When people have no direction in their life, it’s usually because they either don’t know what their values are or they have crappy ones. If you don’t know what your values are, you’ll adopt ones held by other people and then try to pretend they’re your own. You end up living a pathetic imitation of someone else because you have no clue of your “why.”
Professionals come in all sizes and makes. A cashier’s purpose might be to make his customer’s day a little better. A teacher’s purpose might be to spark creativity in a child’s imagination. With few exceptions, our life’s important work isn’t something that drops into our lap. It’s something we build and create wherever we are because any kind of work can possess purpose.
How to make it work for you: Align your work with your deepest values. Values are the things you take with you, wherever you go. They’re not things you can buy, rent or trade in for a newer model.
2. There is a little suck in every job
The purpose of my writing is to encourage people to mine the significance of their own experiences because, when they do, they’ll realize they are capable of amazing things in life. Despite this focus, there are days, weeks even, when I don’t feel inspired to write.
It sucks, and I start to second-guess myself, but then I’ll hear from a reader who was provoked to think about a setback or problem a little differently after they read one of my articles. I’m reminded of the purpose of my writing. I’m also reminded that there’s always a little suck in every job, even the best one in the world.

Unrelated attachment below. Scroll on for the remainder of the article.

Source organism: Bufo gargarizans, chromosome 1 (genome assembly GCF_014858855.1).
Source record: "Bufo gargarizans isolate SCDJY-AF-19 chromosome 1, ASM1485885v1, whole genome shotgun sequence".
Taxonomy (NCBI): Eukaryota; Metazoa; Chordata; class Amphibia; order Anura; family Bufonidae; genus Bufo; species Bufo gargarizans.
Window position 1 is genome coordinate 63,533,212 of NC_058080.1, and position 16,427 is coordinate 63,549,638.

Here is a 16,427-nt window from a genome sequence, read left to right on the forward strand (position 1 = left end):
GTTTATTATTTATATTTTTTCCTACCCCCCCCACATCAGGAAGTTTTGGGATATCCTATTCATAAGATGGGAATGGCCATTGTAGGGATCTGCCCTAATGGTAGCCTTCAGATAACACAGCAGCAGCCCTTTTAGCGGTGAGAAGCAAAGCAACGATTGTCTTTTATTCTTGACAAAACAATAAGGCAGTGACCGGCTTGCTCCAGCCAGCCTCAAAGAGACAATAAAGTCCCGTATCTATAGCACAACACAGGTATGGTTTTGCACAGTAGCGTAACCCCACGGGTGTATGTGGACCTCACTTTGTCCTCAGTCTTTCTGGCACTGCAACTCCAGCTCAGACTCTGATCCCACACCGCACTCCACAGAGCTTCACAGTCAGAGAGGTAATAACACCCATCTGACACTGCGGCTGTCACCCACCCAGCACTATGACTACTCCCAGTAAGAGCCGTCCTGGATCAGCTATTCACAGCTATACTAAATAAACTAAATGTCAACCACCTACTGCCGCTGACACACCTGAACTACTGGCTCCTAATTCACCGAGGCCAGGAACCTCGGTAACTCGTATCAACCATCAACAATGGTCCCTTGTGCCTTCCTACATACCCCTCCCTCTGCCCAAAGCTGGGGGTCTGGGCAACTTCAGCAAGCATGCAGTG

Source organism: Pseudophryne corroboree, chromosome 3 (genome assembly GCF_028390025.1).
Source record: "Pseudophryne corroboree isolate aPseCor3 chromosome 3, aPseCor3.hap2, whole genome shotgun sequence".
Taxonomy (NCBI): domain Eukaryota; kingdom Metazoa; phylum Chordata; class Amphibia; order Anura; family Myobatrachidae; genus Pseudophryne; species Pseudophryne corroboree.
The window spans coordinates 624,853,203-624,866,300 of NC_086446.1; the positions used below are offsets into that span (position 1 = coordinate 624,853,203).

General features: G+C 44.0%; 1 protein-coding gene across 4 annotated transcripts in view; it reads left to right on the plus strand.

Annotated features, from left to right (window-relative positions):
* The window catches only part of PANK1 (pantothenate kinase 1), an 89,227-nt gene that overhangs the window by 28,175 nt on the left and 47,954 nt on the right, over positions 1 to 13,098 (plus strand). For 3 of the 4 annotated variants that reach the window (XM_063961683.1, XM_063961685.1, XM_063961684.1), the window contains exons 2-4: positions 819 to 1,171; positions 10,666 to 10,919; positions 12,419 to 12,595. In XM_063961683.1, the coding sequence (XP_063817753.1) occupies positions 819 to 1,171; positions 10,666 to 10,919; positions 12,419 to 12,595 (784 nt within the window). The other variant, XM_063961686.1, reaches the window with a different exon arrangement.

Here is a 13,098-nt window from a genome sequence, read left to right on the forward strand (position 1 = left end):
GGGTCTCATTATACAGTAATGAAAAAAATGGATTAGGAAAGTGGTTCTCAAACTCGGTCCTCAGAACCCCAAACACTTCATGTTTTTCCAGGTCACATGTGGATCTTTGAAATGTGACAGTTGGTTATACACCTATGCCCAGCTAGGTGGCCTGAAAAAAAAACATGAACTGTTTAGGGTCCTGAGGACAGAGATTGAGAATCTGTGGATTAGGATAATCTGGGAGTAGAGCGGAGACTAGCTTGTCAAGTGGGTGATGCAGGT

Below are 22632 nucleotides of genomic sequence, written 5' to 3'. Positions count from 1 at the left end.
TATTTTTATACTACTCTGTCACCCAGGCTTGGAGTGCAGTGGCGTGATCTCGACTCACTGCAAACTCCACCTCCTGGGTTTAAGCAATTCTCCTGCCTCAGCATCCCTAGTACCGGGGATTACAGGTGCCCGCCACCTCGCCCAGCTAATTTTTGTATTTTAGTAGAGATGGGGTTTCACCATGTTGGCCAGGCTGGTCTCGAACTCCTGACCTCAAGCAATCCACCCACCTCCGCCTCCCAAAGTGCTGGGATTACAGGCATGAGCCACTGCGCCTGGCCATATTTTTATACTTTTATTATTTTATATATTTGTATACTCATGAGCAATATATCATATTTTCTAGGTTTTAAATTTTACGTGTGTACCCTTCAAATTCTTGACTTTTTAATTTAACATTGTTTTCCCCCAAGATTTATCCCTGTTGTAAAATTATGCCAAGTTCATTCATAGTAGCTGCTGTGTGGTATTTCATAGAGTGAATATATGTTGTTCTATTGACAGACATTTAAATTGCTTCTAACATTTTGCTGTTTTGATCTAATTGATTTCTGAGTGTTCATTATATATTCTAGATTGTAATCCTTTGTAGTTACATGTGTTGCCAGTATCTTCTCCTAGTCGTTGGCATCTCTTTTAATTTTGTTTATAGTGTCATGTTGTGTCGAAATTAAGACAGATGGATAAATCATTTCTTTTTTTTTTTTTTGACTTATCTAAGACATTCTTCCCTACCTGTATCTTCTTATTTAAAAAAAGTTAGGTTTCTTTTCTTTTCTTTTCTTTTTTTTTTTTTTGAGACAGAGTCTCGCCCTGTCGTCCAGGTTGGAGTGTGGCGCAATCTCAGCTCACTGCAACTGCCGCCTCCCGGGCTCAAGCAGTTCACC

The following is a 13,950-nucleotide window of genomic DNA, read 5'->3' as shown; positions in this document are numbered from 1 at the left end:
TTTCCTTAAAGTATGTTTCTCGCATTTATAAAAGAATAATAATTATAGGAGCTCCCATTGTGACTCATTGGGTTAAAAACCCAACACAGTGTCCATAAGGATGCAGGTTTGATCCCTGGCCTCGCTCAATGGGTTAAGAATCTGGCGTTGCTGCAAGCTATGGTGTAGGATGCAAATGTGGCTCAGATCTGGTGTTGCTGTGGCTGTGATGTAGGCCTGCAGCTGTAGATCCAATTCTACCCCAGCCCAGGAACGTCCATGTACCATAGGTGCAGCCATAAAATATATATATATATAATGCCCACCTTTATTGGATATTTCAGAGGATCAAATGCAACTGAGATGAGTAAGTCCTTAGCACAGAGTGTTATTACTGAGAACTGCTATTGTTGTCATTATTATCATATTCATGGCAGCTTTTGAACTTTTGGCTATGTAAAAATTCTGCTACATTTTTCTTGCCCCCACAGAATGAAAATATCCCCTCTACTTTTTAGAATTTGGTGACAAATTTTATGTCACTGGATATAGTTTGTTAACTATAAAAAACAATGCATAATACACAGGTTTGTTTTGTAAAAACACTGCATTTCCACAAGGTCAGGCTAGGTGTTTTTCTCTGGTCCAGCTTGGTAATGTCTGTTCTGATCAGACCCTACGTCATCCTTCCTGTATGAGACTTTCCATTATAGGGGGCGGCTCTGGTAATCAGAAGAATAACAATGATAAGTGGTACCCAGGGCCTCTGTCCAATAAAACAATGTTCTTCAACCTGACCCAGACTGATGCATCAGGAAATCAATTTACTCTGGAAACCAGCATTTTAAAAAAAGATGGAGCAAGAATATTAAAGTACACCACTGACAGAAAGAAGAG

There will be days when you will not be satisfied with work because, guess what? Work is often difficult, boring and frustrating, but since when are you entitled to be entertained all the time? Your purpose is not about some great achievement in life. It’s the ability to find something bigger, better and bolder than yourself. In the process, you might be able to find a way to help your fellow human beings.
How to make it work for you: What would be your perfect job? Why? Pick apart exactly what elements of your perfect job would make it perfect. If the perks of your perfect job consists of a bigger house, expensive cars, better face-lifts or fame, then you’re still an amateur and good luck with finding the next best thing.
However, if the perks of your job consists of helping people or animals, conserving the environment or living an honest life with integrity, congratulations! You’re the professional who can find purpose and contentment wherever you find yourself in life.
3. Look for multiple sources of purpose
Amateurs are the ones who chase passion and expect joy to follow. A hobby or a cute puppy brings us happiness, but researchers agree that happiness is a lousy career guide. Instead, we should focus on the things that we care about.
When we pay attention to the things/values we care about, we often find that purpose can be found in more than one place. Family, career, neighborhood and faith communities are all rich sources of purpose. As we age, the source of our purpose may change, as well. Once we understand that we may have multiple sources of purpose, it takes the pressure off finding the one single purpose to life.